The Calcutta Chromosome: A Novel of Fevers, Delirium & Discovery
By Amitav Ghosh
Perennial, New York, 2001
Borrowed from the library.
I am an admirer of Amitav Ghosh, but when I learned he had written some kind of sci-fi, speculative fiction novel I wasn’t all that interested. Until I learned that The Calcutta Chromosome had won the 1997 Arthur C. Clarke Award.
This book is a wild ride between the past and the future. Antar, a researcher for the giant International Water Council, works from home using their AVA computer system. His job? To sit in front of a monitor and look at every item entered into the IWC inventory from all over the world. Why? Just in case there might be something unusual. It’s like sifting through sand on an archeological dig, you never know what you might find. His identification of an object leads him to India, the impact of British colonialism and the study of malaria.
Antar uncovers the stories of people from his past, the struggle between India’s ancient wisdom and Western science and a vast medical conspiracy. The novel flashes back and forth in time and between characters. At times it feels like the shards of a broken mirror. Ghosh’s characteristic use of detail, myth and storytelling hold it all together.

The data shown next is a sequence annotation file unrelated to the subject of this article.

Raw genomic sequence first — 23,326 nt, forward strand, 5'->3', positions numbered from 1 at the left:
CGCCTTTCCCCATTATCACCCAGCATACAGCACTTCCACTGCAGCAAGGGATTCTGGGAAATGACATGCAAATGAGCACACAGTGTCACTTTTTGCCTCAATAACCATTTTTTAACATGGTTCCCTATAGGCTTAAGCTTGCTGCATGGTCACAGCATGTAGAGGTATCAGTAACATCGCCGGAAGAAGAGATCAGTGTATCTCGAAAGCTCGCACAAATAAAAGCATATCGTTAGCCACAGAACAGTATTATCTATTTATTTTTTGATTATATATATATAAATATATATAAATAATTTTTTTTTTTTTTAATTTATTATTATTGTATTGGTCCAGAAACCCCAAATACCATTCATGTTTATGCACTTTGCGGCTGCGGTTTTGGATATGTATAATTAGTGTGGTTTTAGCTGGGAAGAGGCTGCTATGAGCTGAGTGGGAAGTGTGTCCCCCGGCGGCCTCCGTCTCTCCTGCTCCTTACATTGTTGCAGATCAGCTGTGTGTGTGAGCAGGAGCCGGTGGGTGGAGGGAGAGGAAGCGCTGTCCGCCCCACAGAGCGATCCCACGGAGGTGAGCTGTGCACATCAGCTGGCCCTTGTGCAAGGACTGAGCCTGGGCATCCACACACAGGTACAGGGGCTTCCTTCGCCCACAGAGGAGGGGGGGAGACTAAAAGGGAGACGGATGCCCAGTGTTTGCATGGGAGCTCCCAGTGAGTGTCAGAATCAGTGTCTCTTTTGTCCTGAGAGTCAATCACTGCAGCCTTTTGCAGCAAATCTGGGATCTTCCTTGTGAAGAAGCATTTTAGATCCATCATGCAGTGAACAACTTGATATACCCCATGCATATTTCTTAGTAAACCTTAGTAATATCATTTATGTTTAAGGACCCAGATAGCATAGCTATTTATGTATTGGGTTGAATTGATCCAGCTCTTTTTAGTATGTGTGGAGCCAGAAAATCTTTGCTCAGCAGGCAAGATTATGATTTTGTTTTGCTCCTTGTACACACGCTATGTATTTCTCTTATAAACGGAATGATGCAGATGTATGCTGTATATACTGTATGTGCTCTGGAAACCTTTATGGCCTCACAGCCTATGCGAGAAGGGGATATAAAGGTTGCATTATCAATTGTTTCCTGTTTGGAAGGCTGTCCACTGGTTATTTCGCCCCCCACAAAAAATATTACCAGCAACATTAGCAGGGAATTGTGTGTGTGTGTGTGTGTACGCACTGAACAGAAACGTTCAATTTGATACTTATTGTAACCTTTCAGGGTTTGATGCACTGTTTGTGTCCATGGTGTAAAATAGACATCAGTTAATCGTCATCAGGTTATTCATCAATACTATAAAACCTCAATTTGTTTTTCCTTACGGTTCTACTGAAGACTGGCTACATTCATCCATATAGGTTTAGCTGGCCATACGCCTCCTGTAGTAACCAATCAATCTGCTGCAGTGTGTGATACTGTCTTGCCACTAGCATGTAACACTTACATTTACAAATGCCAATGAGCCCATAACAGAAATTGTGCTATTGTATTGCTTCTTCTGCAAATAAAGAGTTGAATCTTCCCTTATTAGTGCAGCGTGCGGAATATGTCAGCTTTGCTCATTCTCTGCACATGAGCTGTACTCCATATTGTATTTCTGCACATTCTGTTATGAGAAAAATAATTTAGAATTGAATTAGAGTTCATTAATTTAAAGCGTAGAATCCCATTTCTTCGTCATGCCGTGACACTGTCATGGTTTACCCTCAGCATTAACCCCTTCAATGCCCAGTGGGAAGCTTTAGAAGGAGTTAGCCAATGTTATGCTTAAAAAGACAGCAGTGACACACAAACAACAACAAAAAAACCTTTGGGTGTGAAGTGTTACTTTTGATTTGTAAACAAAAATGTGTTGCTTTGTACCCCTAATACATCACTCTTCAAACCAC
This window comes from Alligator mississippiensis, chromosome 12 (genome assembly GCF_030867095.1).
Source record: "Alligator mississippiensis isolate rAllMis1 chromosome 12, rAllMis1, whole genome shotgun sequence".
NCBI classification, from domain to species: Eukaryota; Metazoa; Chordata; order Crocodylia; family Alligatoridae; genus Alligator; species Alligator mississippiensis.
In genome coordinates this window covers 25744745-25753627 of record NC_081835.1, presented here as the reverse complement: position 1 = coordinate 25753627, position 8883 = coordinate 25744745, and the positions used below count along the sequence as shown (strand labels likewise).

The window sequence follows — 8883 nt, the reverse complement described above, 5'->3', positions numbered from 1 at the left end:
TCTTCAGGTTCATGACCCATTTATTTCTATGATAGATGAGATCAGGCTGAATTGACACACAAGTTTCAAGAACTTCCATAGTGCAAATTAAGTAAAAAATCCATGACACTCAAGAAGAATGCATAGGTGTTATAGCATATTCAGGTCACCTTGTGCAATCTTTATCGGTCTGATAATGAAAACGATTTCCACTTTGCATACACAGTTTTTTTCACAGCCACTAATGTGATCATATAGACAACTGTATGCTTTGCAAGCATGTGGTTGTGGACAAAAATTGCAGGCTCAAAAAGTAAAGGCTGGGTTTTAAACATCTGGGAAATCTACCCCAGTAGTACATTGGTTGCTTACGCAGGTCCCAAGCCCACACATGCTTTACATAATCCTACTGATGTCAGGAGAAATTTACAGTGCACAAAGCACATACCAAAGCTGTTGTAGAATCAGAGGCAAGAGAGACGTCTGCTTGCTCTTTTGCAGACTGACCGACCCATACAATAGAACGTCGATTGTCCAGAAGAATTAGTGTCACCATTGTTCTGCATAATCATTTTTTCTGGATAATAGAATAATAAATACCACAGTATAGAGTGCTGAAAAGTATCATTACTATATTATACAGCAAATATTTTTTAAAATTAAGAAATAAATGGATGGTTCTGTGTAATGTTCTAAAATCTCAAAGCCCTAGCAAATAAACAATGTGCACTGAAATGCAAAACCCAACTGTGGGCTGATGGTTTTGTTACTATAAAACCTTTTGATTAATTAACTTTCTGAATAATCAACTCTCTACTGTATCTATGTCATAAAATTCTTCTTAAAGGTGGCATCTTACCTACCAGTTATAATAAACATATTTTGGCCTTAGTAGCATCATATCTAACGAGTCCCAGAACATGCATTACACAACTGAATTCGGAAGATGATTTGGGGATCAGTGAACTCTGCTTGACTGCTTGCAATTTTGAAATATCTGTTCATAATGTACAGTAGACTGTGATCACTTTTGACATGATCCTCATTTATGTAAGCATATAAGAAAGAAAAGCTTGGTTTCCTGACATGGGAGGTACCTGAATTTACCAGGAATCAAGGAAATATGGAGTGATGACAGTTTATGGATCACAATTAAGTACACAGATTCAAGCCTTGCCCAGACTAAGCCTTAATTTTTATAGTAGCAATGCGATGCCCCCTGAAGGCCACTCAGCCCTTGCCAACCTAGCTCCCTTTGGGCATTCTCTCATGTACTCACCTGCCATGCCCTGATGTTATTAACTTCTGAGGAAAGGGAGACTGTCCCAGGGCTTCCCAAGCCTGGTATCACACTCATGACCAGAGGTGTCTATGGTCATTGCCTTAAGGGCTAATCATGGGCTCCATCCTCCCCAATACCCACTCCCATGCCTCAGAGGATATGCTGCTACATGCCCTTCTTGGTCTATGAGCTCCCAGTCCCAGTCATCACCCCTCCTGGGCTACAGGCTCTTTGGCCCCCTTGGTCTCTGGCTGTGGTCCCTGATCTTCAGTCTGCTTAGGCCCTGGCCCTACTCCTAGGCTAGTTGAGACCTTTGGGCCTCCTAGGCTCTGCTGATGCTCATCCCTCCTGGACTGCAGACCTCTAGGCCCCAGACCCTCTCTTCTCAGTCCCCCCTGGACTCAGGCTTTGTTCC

It was mid-July. The monsoons had set in and the whole of eastern India was awash in rain. Several of the famously restless rivers of the region had burst their banks and swept across the broad, flat plains. Those waters, so full of menace to those they nourished, presented and entirely different aspect to a casual spectator in a train, watching from the safety of a tall embankment. The still waters, lying in great silver sheets under the lowering monsoon skies, presented an enchanting, bewitching spectacle. Phulboni, raised amidst the hills and forests of Orissa, had never seen anything like this before: this majestic, endless plain mirroring the turbulent heavens. From page 257.
Just the fact that Antar works for something called the International Water Council is intriguing, fresh water being a finite resource that we are running out of, much like oil. This alone drew me into reading the book. It is interesting and challenging, I very much enjoyed it.
I admit it, I love Amitav Ghosh’s writing and his story-telling. I can not wait for the follow-up to A Sea of Poppies.